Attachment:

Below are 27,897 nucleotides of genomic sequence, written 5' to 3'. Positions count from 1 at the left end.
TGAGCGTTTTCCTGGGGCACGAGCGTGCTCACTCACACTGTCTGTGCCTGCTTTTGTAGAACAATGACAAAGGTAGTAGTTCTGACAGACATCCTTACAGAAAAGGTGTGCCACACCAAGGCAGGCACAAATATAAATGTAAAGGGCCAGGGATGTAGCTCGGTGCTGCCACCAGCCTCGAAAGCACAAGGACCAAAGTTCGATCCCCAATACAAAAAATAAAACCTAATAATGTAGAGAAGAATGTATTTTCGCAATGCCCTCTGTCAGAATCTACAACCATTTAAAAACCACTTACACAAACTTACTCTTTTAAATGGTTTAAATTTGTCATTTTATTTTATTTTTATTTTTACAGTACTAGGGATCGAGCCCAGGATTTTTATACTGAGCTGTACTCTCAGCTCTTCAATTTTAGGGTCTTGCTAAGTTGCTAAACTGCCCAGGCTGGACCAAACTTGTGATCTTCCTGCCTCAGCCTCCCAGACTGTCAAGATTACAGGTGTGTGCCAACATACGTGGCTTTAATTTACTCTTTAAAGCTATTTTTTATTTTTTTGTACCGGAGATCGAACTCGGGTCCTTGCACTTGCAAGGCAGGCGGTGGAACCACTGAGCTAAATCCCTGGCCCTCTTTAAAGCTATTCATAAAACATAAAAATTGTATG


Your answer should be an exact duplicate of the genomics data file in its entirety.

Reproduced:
Below are 27,897 nucleotides of genomic sequence, written 5' to 3'. Positions count from 1 at the left end.
TGAGCGTTTTCCTGGGGCACGAGCGTGCTCACTCACACTGTCTGTGCCTGCTTTTGTAGAACAATGACAAAGGTAGTAGTTCTGACAGACATCCTTACAGAAAAGGTGTGCCACACCAAGGCAGGCACAAATATAAATGTAAAGGGCCAGGGATGTAGCTCGGTGCTGCCACCAGCCTCGAAAGCACAAGGACCAAAGTTCGATCCCCAATACAAAAAATAAAACCTAATAATGTAGAGAAGAATGTATTTTCGCAATGCCCTCTGTCAGAATCTACAACCATTTAAAAACCACTTACACAAACTTACTCTTTTAAATGGTTTAAATTTGTCATTTTATTTTATTTTTATTTTTACAGTACTAGGGATCGAGCCCAGGATTTTTATACTGAGCTGTACTCTCAGCTCTTCAATTTTAGGGTCTTGCTAAGTTGCTAAACTGCCCAGGCTGGACCAAACTTGTGATCTTCCTGCCTCAGCCTCCCAGACTGTCAAGATTACAGGTGTGTGCCAACATACGTGGCTTTAATTTACTCTTTAAAGCTATTTTTTATTTTTTTGTACCGGAGATCGAACTCGGGTCCTTGCACTTGCAAGGCAGGCGGTGGAACCACTGAGCTAAATCCCTGGCCCTCTTTAAAGCTATTCATAAAACATAAAAATTGTATG